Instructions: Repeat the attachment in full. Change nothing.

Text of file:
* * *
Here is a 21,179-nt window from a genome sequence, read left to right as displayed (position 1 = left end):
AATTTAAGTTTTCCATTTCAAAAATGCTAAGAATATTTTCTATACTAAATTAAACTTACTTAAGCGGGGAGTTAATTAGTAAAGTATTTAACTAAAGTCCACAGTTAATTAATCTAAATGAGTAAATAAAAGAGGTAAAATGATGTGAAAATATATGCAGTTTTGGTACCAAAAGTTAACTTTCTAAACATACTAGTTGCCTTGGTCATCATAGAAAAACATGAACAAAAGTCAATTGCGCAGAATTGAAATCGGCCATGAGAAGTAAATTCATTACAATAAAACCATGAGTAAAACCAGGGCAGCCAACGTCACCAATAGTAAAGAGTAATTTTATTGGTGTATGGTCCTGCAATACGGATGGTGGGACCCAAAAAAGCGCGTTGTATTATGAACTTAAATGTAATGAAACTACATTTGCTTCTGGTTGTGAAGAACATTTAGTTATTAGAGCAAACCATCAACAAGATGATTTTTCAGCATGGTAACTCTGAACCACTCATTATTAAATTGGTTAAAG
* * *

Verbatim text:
Here is a 21,179-nt window from a genome sequence, read left to right as displayed (position 1 = left end):
AATTTAAGTTTTCCATTTCAAAAATGCTAAGAATATTTTCTATACTAAATTAAACTTACTTAAGCGGGGAGTTAATTAGTAAAGTATTTAACTAAAGTCCACAGTTAATTAATCTAAATGAGTAAATAAAAGAGGTAAAATGATGTGAAAATATATGCAGTTTTGGTACCAAAAGTTAACTTTCTAAACATACTAGTTGCCTTGGTCATCATAGAAAAACATGAACAAAAGTCAATTGCGCAGAATTGAAATCGGCCATGAGAAGTAAATTCATTACAATAAAACCATGAGTAAAACCAGGGCAGCCAACGTCACCAATAGTAAAGAGTAATTTTATTGGTGTATGGTCCTGCAATACGGATGGTGGGACCCAAAAAAGCGCGTTGTATTATGAACTTAAATGTAATGAAACTACATTTGCTTCTGGTTGTGAAGAACATTTAGTTATTAGAGCAAACCATCAACAAGATGATTTTTCAGCATGGTAACTCTGAACCACTCATTATTAAATTGGTTAAAG